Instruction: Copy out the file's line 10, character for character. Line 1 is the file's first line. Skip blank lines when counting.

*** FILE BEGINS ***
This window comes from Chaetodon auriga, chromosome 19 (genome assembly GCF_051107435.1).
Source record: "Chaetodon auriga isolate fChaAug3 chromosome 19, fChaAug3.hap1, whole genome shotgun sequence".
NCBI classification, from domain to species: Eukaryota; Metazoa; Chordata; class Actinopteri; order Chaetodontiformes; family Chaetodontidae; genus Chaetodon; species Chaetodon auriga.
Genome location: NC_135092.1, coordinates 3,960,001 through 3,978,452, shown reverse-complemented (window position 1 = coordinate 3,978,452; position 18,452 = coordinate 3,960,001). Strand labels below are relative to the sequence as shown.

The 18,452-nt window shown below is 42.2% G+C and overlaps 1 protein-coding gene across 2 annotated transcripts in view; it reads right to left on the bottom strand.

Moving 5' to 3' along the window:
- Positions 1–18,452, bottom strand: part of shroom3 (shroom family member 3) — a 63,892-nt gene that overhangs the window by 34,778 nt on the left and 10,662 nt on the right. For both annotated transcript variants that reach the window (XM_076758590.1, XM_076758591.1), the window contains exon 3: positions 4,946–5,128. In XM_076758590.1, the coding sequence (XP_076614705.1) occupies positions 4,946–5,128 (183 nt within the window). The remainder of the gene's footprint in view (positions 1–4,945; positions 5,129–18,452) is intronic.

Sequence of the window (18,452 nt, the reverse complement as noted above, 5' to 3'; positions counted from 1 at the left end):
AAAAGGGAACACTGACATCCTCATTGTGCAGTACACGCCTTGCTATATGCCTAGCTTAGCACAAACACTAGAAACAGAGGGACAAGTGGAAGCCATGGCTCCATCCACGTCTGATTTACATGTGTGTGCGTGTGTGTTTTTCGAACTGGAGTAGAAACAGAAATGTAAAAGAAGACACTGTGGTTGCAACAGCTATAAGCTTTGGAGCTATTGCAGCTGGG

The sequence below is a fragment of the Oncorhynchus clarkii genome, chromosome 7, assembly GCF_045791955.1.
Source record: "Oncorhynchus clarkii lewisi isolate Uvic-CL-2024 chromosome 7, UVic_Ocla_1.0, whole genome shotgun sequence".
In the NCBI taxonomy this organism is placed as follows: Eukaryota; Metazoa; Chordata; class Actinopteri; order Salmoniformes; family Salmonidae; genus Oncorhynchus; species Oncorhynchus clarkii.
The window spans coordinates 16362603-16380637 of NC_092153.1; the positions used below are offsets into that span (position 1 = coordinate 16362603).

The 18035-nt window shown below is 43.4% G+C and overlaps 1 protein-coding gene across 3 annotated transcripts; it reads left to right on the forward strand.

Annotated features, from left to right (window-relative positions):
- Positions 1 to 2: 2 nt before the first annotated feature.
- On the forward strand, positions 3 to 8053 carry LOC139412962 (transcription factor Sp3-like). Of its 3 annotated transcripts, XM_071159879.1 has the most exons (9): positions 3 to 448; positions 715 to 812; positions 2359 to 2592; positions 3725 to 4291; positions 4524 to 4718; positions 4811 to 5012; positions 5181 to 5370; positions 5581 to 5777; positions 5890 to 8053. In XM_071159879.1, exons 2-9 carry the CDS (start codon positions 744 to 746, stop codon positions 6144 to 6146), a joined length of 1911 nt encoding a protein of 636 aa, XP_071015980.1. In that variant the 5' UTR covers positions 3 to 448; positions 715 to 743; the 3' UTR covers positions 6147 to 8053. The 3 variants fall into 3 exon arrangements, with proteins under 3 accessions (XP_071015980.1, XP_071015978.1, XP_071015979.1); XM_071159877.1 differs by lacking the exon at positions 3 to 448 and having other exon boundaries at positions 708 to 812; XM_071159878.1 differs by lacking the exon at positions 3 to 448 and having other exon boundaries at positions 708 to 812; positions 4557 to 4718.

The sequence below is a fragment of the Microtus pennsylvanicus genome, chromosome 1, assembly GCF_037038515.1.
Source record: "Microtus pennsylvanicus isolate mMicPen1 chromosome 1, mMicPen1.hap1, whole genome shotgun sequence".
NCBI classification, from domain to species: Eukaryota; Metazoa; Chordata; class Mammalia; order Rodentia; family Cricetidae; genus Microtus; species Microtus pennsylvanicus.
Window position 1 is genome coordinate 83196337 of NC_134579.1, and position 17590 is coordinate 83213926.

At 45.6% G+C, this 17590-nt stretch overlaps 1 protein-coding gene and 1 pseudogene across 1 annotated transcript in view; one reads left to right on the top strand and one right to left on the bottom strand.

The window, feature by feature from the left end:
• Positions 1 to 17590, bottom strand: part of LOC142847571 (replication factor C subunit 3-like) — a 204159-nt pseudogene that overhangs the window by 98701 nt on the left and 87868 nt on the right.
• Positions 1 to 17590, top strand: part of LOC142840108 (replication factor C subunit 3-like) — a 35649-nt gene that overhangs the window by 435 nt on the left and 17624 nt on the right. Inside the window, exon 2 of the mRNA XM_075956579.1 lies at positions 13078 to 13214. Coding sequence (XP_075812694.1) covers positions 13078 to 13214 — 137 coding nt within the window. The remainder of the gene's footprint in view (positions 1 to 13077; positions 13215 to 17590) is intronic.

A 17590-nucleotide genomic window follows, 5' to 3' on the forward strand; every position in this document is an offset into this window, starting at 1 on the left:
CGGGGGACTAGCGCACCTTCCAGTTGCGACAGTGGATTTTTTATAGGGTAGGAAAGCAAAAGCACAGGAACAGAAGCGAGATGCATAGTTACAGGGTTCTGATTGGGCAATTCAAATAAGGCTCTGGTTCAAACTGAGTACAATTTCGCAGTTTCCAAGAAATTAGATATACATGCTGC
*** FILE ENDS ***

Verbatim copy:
The sequence below is a fragment of the Oncorhynchus clarkii genome, chromosome 7, assembly GCF_045791955.1.